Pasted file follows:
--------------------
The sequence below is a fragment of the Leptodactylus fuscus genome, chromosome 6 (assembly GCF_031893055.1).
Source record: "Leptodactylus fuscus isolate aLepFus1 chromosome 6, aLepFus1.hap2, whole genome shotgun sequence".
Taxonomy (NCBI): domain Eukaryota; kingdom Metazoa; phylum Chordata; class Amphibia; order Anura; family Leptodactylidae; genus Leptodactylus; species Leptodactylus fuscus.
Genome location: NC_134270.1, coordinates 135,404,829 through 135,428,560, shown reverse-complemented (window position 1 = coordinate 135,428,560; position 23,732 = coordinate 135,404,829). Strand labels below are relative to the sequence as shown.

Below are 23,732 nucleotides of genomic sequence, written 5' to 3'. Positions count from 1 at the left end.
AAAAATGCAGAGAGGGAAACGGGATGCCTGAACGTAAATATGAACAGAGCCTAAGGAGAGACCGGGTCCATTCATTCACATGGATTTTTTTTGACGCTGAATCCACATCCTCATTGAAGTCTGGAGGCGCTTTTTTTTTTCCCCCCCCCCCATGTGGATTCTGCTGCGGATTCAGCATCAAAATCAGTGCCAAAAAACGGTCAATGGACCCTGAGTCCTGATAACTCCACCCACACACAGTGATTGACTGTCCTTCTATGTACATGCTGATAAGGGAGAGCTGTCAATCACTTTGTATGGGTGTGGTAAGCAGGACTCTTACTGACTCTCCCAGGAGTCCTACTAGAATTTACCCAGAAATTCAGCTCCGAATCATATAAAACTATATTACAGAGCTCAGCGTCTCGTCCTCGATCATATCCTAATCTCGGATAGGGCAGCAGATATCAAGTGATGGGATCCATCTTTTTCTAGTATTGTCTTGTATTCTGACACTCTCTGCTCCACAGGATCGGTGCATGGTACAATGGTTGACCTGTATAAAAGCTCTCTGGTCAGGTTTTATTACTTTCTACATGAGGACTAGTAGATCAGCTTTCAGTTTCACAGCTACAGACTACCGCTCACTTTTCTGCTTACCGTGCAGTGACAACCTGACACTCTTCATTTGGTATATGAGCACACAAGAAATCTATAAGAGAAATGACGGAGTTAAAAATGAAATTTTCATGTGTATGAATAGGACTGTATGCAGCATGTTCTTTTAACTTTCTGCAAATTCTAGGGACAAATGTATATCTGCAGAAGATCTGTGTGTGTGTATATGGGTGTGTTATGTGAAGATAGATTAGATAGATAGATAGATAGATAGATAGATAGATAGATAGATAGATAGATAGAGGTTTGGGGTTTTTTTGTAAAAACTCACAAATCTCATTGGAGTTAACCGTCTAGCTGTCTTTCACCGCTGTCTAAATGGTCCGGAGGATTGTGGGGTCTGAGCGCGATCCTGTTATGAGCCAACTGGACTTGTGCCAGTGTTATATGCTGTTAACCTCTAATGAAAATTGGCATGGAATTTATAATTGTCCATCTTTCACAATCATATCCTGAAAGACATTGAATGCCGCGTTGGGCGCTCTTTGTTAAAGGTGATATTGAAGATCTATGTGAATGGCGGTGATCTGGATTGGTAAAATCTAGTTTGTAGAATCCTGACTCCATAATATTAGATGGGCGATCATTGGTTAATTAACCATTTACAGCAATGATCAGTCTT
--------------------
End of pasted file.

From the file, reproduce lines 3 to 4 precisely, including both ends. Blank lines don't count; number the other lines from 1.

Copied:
Taxonomy (NCBI): domain Eukaryota; kingdom Metazoa; phylum Chordata; class Amphibia; order Anura; family Leptodactylidae; genus Leptodactylus; species Leptodactylus fuscus.
Genome location: NC_134270.1, coordinates 135,404,829 through 135,428,560, shown reverse-complemented (window position 1 = coordinate 135,428,560; position 23,732 = coordinate 135,404,829). Strand labels below are relative to the sequence as shown.